The figures show that in terms of digital technologies, Italy is not exactly one of the most reactive countries. And so, while there is talk of Industry 4.0 and the digital revolution, we Italians have to lick the wounds of the umpteenth not very encouraging results of a DESI index which remind us – and not even too discreetly – that we are just above Romania, Bulgaria and Spain, ranking twenty-fifth in Europe. Out of 28 countries.
Among the consequences to be considered when developing Digital Transformation strategies, this generates a real cognitive bias that must be taken into account, especially when it comes to what we consider “emerging technologies”. And among the most emerging of emerging technologies, Big Data occupy a place of honor today. There is no project that does not mention them, there is no strategy that does not consider them, there is no sector that does not take them into account.
Too bad that, on leaving the interpretative perspective of someone looking at the world from fourth last position, we realize that Big Data are no longer exactly “emerging”, having already “emerged” for some time now. For so long, in fact, that emerging technologies have no longer been on the famous Gartner curve for a number of years.
“What’s happening,” in the words of Betsy Burton of Gartner (one of the report’s authors), “is that big data have moved rapidly beyond the peak of Inflated Expectations and entered fully into our lives, moreover conditioning many hype cycles for other technologies”. In short: far from emerging technology!
So, if the possible prospects of technology now travel on a global scale, we must always remember that their actual implementation depends on the definition of the global perspective on culture and the local context. A sort of “Think local, Act global” in digital guise. In other words: if a project is implemented on the basis of Big Data, problems will almost never depend on these but on how organizations are ready to understand and implement them. This is a fact that every serious designer knows well (or at least should know well).
And this, of course, generates a considerable secondary problem: close attention has to be paid to so-called best practices, a real torment and joy for marketing. A joy for marketing, because they show that something is possible; a torment for everyone else, because they induce the false belief that, in addition to that something being possible, it is easy to do. Often too easy. And they make us forget that even if something is possible in one context that does not mean that it is just as easily so in another. Another context which, by being able to rely on a technological dimension that (in theory) is the same all over the world, nevertheless experiences organizational, cultural and market dynamics that are very different and depend strongly on the local context.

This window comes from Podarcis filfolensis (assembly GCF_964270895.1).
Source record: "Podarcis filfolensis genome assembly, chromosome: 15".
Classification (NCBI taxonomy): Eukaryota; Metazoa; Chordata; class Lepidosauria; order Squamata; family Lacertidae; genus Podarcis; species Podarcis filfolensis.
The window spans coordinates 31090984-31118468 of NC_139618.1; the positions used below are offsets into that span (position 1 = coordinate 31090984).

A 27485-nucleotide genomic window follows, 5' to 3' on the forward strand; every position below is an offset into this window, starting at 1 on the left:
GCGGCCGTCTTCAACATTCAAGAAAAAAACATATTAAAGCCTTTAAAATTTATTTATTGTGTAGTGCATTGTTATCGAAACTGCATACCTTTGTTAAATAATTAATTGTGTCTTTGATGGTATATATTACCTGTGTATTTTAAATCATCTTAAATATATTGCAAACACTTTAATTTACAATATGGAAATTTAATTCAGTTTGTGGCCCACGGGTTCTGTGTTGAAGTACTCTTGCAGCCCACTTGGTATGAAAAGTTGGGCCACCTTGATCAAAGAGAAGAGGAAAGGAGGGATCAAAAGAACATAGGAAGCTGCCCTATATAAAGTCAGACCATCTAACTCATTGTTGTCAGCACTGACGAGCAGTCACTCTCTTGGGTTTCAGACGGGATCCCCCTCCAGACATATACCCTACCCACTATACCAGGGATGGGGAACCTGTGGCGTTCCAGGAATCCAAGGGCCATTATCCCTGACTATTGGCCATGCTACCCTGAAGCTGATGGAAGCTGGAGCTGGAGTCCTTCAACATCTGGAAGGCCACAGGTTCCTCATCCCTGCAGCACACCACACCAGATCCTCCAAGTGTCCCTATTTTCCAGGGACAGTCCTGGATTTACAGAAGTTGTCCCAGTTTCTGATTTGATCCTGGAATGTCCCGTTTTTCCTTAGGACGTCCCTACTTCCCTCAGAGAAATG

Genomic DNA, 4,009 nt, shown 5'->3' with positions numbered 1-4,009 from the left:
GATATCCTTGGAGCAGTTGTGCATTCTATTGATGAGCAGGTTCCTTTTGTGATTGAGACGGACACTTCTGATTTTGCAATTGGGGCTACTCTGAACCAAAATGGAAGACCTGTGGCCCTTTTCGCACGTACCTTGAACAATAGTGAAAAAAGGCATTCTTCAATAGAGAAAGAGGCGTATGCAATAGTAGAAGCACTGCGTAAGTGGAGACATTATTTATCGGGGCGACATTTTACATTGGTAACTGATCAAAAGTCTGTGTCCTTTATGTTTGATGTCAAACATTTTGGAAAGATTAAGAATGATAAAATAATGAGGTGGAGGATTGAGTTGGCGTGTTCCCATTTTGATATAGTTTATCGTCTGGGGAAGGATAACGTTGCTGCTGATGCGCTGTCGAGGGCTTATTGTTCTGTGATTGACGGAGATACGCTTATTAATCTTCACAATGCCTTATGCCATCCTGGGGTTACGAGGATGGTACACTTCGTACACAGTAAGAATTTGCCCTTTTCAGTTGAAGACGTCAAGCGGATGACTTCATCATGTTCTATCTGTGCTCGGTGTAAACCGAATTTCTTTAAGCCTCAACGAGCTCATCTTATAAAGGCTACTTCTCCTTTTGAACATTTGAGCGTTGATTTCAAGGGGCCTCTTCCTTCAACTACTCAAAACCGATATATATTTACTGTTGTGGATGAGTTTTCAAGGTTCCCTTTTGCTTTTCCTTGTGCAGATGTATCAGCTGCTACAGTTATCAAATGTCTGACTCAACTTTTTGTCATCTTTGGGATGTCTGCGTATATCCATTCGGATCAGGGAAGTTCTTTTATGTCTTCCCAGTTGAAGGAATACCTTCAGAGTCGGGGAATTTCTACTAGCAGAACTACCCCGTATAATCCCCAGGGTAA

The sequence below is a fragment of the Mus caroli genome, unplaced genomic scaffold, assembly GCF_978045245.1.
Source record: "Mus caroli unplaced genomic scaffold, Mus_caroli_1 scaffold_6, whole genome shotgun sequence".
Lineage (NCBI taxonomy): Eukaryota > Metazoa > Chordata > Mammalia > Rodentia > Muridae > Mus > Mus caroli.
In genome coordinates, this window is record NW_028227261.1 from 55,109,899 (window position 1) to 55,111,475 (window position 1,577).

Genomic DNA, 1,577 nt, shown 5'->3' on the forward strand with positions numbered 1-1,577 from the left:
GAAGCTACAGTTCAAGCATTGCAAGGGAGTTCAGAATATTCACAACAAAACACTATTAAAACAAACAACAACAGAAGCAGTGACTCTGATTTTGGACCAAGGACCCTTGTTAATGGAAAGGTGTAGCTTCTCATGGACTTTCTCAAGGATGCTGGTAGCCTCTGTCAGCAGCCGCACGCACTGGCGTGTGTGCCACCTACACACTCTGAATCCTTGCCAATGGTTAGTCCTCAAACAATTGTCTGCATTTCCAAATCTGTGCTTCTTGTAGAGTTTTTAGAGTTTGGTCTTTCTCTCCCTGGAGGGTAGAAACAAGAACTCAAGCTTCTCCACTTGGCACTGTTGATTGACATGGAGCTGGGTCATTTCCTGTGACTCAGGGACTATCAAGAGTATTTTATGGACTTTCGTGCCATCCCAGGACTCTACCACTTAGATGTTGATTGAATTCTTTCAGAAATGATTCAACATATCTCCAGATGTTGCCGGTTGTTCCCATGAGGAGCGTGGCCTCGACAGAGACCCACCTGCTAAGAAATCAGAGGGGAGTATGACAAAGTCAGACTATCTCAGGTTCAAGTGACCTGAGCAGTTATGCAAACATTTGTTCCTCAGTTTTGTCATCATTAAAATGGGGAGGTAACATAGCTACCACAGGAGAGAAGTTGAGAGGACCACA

And so, wanting to look at the glass half full, you realize that rather than looking at the successes of others – which depend on contextual situations that often cannot be replicated – it is often worth looking at other people’s mistakes. A sort of analysis of best practices the other way round in fact, because, after all, if everyone does well in their own way, generally speaking we all tend to make mistakes in the same way. In the final analysis, if best practices show us that something is possible, to understand how to do it we would do well to look at the “epic fails”. And given that Big Data are no longer an emerging technology, not even according to Gartner, the advantage is that many mistakes not to make are known. Mistakes from which those who want to implement a Big Data project have much to learn.
What are the most common mistakes? The following is a list in no particular order:
- Starting from technology. Given the circumstances, it could not fail to be the first point of the list. Being enchanted by technology, perhaps the latest or most advanced available, is never a good place to start. Forgetting that a Big Data project is primarily about organization, market and processes – that is, the elements that data produce – is always the best way to fail.